'Recovery' is then a different a matter. It should probably apply to ANY course change. At the time of any course change we know (a) the current boat speed which may of course be less than optimal (b) the theoretical boat speed on the new course according to the polar of the yacht and (c) the apparent wind speed (AWS). Given the appropriate combination of all three of these I think we should be able to develop a model for 'recovery' (or should we call it acceleration?) that makes sense to everyone. BTW, a change to a point of sail on the polar that indicates a lower theoretical speed than current should be immediate. The 'recovery model' should only be applied when a positive change in speed is indicated.

Should 'recovery' etc depend on the weight of the boat etc? Perhaps. Do we have this information today? No. Could we get this information? Yes. Where? I have some thoughts on this that I would be happy to share.

If we can get some agreement on these ideas then I will happily look at coding it ... with the agreement and assistance of hmmm and the SOL management team, of course.
Very quick reply because I'm running late:

Your insight that AWS is more important than TWS for performance loss is wonderful!

We have thrown some ideas around (via mails) and I think that, let's call it, "mechanical performance loss" is not the main part of the distance/time lost during a gybe or tack or anything else. It's moving sails and other weight around, many gybes/tack takes an impact on the crew.

A penalty for non tack-changing manoeuvres should stay. This mainly simulates changing sails, but it's also necessary to prevent "polar hopping" every minute along a given path where the TWS gives the best VMC.

I will read the older thread, I didn't know about it...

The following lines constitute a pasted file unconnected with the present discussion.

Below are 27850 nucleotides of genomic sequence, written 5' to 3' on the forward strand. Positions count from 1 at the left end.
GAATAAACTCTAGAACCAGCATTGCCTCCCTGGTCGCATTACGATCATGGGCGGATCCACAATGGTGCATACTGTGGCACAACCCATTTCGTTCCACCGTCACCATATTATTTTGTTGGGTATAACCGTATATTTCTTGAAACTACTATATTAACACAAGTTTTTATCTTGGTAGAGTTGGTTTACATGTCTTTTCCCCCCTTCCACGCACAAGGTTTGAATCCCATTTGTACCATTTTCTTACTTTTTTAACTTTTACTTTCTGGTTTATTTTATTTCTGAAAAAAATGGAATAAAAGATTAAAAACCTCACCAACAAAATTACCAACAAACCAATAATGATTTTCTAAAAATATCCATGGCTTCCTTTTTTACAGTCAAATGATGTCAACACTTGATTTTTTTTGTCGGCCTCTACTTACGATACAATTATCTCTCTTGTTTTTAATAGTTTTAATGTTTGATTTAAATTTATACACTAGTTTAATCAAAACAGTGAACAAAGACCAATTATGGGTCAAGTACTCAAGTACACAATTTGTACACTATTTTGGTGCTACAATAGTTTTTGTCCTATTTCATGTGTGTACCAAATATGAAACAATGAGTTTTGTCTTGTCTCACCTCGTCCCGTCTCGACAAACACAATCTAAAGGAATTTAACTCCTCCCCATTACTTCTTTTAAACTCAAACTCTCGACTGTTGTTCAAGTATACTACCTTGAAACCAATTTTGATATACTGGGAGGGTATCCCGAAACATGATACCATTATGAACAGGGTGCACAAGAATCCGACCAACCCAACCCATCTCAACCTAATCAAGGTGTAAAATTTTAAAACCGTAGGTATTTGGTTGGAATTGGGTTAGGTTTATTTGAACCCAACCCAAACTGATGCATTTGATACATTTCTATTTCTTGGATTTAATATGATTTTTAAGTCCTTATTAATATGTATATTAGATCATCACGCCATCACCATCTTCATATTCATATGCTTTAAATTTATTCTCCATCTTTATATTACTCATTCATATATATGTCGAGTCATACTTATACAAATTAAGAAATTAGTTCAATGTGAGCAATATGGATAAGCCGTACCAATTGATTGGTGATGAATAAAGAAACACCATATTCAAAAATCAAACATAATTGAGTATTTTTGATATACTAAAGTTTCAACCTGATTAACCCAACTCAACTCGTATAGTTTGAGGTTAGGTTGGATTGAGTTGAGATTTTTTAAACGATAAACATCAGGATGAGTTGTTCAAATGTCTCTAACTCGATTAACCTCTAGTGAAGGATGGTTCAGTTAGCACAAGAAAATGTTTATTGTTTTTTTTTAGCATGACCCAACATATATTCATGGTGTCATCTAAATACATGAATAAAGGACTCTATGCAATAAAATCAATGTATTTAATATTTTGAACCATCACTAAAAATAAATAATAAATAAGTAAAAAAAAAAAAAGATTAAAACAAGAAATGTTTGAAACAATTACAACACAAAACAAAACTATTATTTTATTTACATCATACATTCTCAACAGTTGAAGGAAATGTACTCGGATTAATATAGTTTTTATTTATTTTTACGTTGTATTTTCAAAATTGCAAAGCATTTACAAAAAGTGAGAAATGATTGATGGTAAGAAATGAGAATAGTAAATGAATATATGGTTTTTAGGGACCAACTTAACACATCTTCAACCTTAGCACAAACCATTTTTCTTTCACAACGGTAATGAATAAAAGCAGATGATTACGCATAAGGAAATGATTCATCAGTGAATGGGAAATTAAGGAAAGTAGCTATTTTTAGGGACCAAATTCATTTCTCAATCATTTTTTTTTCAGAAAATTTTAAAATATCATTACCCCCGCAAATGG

Thanks kroppyer. I truly think that apparent wind (AWS) is a relevant driver for any meaningful performance model, particularly for the 'recovery' phase.

It think it's clear that we disagree on the question of penalties for non-tacking course-change manouevres. In reality, most sail changes occur when we go around marks where we change from up-wind to down-wind or vice-versa. Other than that, sail changes usually occur due to changes in the sailing environment - wind strength or direction changes - rather than as a change directed by the navigator (or SOLer, in our case). Of course, these can't be easily incorporated in to SOL because (a) our polars aren't sail-combo-specific and (b) that would be way too complex for most folk anyway!

You mention "polar hopping" as an issue but I don't quite get it. As far as I can see the current system not only supports but encourages small automated changes as these incur virtually no penalty. Systems that do this have many names but I simply call them 'autopilots'. And while I like playing with such technologies, I don't really want to race against them.

As a sailor I want something close to real-life. Realism is good, but this is a game after all so I'm happy to compromise a bit.

As an engineer I just want to create a model that makes sense ... to me, to sailors, and to novices alike.

As a programmer I want something I can implement cleanly and easily that will not suck the life out of the server platform through unnecessary calculations.

The 'performance model' (loss and recovery) has clearly been an issue for many years now. I personally think the time has come to tackle it and resolve it once-and-for-all.

There are two main forum threads dealing with this issue. If there are related thoughts/ideas/etc that have been shared only in emails then perhaps they should be shared here as well.

BTW. I am likely to go ferral on this issue if we don't get some traction ...
You mention "polar hopping" as an issue but I don't quite get it. As far as I can see the current system not only supports but encourages small automated changes as these incur virtually no penalty. Systems that do this have many names but I simply call them 'autopilots'. And while I like playing with such technologies, I don't really want to race against them.
- End quote